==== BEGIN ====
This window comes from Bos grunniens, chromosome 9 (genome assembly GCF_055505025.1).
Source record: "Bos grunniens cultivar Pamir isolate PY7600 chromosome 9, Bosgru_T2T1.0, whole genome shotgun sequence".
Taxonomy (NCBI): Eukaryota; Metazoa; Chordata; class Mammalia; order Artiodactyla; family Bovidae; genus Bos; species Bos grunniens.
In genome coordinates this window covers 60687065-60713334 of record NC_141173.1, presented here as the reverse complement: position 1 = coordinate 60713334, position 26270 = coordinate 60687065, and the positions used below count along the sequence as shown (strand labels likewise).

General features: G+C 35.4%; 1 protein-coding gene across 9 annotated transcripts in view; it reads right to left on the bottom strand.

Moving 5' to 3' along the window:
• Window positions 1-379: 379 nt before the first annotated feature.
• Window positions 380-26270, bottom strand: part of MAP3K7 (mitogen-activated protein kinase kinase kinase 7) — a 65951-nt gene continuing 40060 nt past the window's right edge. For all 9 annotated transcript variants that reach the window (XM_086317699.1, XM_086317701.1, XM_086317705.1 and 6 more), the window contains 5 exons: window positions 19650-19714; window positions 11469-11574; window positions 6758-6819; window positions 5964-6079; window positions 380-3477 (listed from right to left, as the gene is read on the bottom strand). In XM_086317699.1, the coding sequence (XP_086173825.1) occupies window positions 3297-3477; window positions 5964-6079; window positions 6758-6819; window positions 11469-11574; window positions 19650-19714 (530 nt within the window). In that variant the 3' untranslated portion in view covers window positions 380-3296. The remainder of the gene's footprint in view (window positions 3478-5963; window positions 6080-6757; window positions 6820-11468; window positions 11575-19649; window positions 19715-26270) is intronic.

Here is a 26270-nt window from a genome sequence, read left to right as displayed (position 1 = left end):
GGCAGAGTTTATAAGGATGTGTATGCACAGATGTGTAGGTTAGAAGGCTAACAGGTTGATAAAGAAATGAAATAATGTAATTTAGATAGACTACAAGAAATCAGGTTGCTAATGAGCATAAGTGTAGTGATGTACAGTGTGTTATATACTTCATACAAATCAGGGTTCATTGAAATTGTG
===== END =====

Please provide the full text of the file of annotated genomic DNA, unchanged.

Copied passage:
This window comes from Bos grunniens, chromosome 9 (genome assembly GCF_055505025.1).
Source record: "Bos grunniens cultivar Pamir isolate PY7600 chromosome 9, Bosgru_T2T1.0, whole genome shotgun sequence".
Taxonomy (NCBI): Eukaryota; Metazoa; Chordata; class Mammalia; order Artiodactyla; family Bovidae; genus Bos; species Bos grunniens.
In genome coordinates this window covers 60687065-60713334 of record NC_141173.1, presented here as the reverse complement: position 1 = coordinate 60713334, position 26270 = coordinate 60687065, and the positions used below count along the sequence as shown (strand labels likewise).

General features: G+C 35.4%; 1 protein-coding gene across 9 annotated transcripts in view; it reads right to left on the bottom strand.

Moving 5' to 3' along the window:
• Window positions 1-379: 379 nt before the first annotated feature.
• Window positions 380-26270, bottom strand: part of MAP3K7 (mitogen-activated protein kinase kinase kinase 7) — a 65951-nt gene continuing 40060 nt past the window's right edge. For all 9 annotated transcript variants that reach the window (XM_086317699.1, XM_086317701.1, XM_086317705.1 and 6 more), the window contains 5 exons: window positions 19650-19714; window positions 11469-11574; window positions 6758-6819; window positions 5964-6079; window positions 380-3477 (listed from right to left, as the gene is read on the bottom strand). In XM_086317699.1, the coding sequence (XP_086173825.1) occupies window positions 3297-3477; window positions 5964-6079; window positions 6758-6819; window positions 11469-11574; window positions 19650-19714 (530 nt within the window). In that variant the 3' untranslated portion in view covers window positions 380-3296. The remainder of the gene's footprint in view (window positions 3478-5963; window positions 6080-6757; window positions 6820-11468; window positions 11575-19649; window positions 19715-26270) is intronic.

Here is a 26270-nt window from a genome sequence, read left to right as displayed (position 1 = left end):
GGCAGAGTTTATAAGGATGTGTATGCACAGATGTGTAGGTTAGAAGGCTAACAGGTTGATAAAGAAATGAAATAATGTAATTTAGATAGACTACAAGAAATCAGGTTGCTAATGAGCATAAGTGTAGTGATGTACAGTGTGTTATATACTTCATACAAATCAGGGTTCATTGAAATTGTG